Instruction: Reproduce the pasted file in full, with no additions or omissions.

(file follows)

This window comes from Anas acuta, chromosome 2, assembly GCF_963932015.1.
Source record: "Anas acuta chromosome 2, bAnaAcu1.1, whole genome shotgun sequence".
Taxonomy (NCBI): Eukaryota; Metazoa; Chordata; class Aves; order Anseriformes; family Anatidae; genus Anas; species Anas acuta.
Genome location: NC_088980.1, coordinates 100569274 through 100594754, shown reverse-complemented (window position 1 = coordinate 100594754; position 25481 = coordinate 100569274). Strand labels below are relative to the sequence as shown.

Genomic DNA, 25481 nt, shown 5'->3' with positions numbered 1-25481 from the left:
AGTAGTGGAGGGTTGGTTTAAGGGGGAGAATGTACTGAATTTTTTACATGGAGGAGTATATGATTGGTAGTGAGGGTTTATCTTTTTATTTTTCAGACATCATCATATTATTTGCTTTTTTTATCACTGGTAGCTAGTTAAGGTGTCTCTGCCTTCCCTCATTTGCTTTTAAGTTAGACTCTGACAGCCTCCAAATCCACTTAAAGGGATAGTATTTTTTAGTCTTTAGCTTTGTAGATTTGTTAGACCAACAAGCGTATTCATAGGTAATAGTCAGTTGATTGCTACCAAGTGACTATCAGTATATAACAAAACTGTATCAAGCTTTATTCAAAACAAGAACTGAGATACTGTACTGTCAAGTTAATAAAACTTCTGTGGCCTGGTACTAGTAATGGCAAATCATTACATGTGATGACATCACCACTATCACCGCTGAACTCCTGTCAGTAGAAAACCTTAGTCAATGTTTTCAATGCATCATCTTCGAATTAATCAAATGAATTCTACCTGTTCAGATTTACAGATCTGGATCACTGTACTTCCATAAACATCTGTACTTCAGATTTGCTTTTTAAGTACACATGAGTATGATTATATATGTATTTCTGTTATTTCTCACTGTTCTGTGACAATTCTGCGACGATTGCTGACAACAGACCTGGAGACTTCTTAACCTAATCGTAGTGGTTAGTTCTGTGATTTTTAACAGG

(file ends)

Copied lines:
This window comes from Anas acuta, chromosome 2, assembly GCF_963932015.1.
Source record: "Anas acuta chromosome 2, bAnaAcu1.1, whole genome shotgun sequence".
Taxonomy (NCBI): Eukaryota; Metazoa; Chordata; class Aves; order Anseriformes; family Anatidae; genus Anas; species Anas acuta.
Genome location: NC_088980.1, coordinates 100569274 through 100594754, shown reverse-complemented (window position 1 = coordinate 100594754; position 25481 = coordinate 100569274). Strand labels below are relative to the sequence as shown.

Genomic DNA, 25481 nt, shown 5'->3' with positions numbered 1-25481 from the left:
AGTAGTGGAGGGTTGGTTTAAGGGGGAGAATGTACTGAATTTTTTACATGGAGGAGTATATGATTGGTAGTGAGGGTTTATCTTTTTATTTTTCAGACATCATCATATTATTTGCTTTTTTTATCACTGGTAGCTAGTTAAGGTGTCTCTGCCTTCCCTCATTTGCTTTTAAGTTAGACTCTGACAGCCTCCAAATCCACTTAAAGGGATAGTATTTTTTAGTCTTTAGCTTTGTAGATTTGTTAGACCAACAAGCGTATTCATAGGTAATAGTCAGTTGATTGCTACCAAGTGACTATCAGTATATAACAAAACTGTATCAAGCTTTATTCAAAACAAGAACTGAGATACTGTACTGTCAAGTTAATAAAACTTCTGTGGCCTGGTACTAGTAATGGCAAATCATTACATGTGATGACATCACCACTATCACCGCTGAACTCCTGTCAGTAGAAAACCTTAGTCAATGTTTTCAATGCATCATCTTCGAATTAATCAAATGAATTCTACCTGTTCAGATTTACAGATCTGGATCACTGTACTTCCATAAACATCTGTACTTCAGATTTGCTTTTTAAGTACACATGAGTATGATTATATATGTATTTCTGTTATTTCTCACTGTTCTGTGACAATTCTGCGACGATTGCTGACAACAGACCTGGAGACTTCTTAACCTAATCGTAGTGGTTAGTTCTGTGATTTTTAACAGG